We were in a private room at an upmarket restaurant and Alan (being one of our guest speakers) was there. Alan told the story again and again we went around the table asking each Accountant (and other speakers) what their Ferrari was. It was amazing that deep down there were dreams not yet fulfilled and goals not yet met. One of the guest speakers (a Business Manager of a successful firm, Sean) leaned over to me and said ‘this is the best night of his life’.

Ferrari – part 2


At our next coachingclub conference (Hawaii, USA) I decided to do something more elaborate with this Ferrari story. In my opening keynote address the room was dark and I appeared on the big screen driving a racing Ferrari in full racing suit. Once the film was over, smoke appeared and I came through the smoke in my racing suit and helmet.

The conference room had a Ferrari theme to it and I told the Ferrari story complete with a slide show of potential ‘dreams’ that the audience may be interested in. I covered housing, travel, charity, sports, health, toys and overall lifestyle improvement. Once I was finished I gave the audience instructions to leave the conference room (this was only 15 minutes into a 4 day conference) with pad and pen and go and write down every conceivable dream, goal, aspiration and ambition they had and then come back in 1 hour.

The audience (all Accountants remember) came back buzzing. We had some of the audience share what they had written down – applause and tears followed. Then each person wrote a detailed plan to achieve their goals.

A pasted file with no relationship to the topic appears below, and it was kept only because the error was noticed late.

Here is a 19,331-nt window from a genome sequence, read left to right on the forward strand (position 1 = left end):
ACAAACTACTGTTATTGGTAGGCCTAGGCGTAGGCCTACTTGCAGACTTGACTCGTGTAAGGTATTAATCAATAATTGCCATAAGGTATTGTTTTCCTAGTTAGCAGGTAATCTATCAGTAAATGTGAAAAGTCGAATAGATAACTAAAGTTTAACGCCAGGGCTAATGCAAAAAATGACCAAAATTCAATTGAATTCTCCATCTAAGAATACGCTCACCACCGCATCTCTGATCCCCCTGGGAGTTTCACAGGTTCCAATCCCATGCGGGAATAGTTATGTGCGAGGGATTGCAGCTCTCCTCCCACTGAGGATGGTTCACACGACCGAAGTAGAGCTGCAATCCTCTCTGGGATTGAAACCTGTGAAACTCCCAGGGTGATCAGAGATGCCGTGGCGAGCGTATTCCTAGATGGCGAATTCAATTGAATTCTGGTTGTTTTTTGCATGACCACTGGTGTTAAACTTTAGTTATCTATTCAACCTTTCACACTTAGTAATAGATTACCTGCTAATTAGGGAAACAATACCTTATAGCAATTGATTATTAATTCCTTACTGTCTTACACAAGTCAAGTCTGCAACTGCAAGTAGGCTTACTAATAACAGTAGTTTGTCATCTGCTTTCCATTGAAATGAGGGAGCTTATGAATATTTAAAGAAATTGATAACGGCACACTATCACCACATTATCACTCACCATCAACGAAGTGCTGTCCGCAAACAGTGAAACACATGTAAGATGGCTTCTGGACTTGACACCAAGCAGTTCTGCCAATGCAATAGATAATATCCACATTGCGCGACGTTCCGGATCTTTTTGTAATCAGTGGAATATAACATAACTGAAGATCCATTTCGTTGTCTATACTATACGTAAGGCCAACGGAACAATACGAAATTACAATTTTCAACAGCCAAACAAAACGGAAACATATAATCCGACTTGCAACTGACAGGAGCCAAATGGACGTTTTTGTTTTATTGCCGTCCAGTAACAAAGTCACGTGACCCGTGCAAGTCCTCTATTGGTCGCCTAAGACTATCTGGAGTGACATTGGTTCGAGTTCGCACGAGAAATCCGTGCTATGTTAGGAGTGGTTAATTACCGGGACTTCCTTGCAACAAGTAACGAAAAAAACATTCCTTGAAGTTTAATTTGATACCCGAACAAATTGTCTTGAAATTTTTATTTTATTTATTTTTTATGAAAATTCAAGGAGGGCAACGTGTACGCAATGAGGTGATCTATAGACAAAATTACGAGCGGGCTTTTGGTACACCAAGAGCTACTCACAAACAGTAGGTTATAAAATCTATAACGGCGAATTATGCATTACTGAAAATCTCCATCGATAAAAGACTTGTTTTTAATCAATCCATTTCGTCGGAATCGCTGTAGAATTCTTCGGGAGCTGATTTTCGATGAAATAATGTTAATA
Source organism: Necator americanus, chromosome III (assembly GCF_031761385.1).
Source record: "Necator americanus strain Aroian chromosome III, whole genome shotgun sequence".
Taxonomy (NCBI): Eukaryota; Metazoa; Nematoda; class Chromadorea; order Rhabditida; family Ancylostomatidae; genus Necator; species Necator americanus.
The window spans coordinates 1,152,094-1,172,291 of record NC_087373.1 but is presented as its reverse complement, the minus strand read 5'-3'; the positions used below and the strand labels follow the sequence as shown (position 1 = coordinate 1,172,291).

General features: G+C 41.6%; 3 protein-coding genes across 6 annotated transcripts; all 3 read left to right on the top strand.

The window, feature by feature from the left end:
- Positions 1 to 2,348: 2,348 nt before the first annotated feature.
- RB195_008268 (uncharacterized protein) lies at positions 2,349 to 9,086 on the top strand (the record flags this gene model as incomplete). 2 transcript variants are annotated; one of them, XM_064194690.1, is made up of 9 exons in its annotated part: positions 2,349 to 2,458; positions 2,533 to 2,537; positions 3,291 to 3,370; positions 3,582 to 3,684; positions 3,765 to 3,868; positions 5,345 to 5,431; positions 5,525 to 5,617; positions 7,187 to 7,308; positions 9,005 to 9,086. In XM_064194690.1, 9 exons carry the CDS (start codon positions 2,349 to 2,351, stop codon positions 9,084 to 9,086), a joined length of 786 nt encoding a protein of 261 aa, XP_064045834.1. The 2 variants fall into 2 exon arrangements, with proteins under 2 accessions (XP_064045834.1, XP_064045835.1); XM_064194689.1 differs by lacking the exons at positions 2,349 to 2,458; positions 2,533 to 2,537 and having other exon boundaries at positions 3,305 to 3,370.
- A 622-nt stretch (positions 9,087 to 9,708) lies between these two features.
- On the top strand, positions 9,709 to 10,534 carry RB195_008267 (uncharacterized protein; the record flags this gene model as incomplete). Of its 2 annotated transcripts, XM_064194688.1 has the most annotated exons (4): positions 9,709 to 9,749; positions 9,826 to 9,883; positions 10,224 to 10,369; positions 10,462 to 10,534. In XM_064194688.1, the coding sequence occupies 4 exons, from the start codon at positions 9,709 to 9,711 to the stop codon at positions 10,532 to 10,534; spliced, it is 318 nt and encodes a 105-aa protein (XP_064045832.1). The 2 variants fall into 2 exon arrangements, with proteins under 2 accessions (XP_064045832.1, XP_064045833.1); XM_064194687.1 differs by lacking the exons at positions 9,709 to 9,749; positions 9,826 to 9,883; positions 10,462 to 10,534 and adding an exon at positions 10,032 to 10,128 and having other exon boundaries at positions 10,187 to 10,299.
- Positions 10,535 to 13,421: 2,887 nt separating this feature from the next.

Each and every Accountant in that room has a much higher propensity of achieving their dreams because they have committed to writing them down and coming up with a plan to achieve them. They are also held accountable to their plans through our coachingclub process.

So what is your Ferrari?

Spend some time working out what you want to achieve in your life. Write everything down. Let your mind run free. Be creative and remember all the things you wanted to achieve when you were younger. If you need some inspiration buy some magazines or lifestyle books. There is a plethora of books available on goal setting – go and absorb them and come up with a definitive list.

I am very goal orientated – diligently writing them down since I was 17. After years of goal setting I have worked out a number of personal systems that work for me. This system keeps me on track and focused on living the life I want to live.

  • My life mission and purpose – this is a statement like a company mission statement
  • My eulogy – I have a written statement that I want people to say about me after I am gone
  • My inspiration – I look for inspiration through magazines, TV programs and dreaming
  • My people – I only associate with positive, goal orientated, forward thinking people
  • My electronic goals – I type my goal list into an electronic file
  • My written goals – I physically write every goal into my special ‘dreams and ideas’ book
  • My dream board – I have a cork board where I stick pictures of what I want to achieve
  • My focus – I have broken my goals down to life, 3 years, 1 year and 90 days
  • My accountability – each month I meet with my mastermind buddies to keep me on track
  • My achievement – as I fulfill a goal I cross it off and put it in the achieved list

With all of my goals I follow the tried and tested S.M.A.R.T formula – with a twist.

Specific – the goal must be very specifically stated

Measurable – the goal must be able to measured somehow

Audacious – the goal must stretch you and excite you

Realistic – the goal must be realistic at the same time

Timebound – the goal must have a completion date on it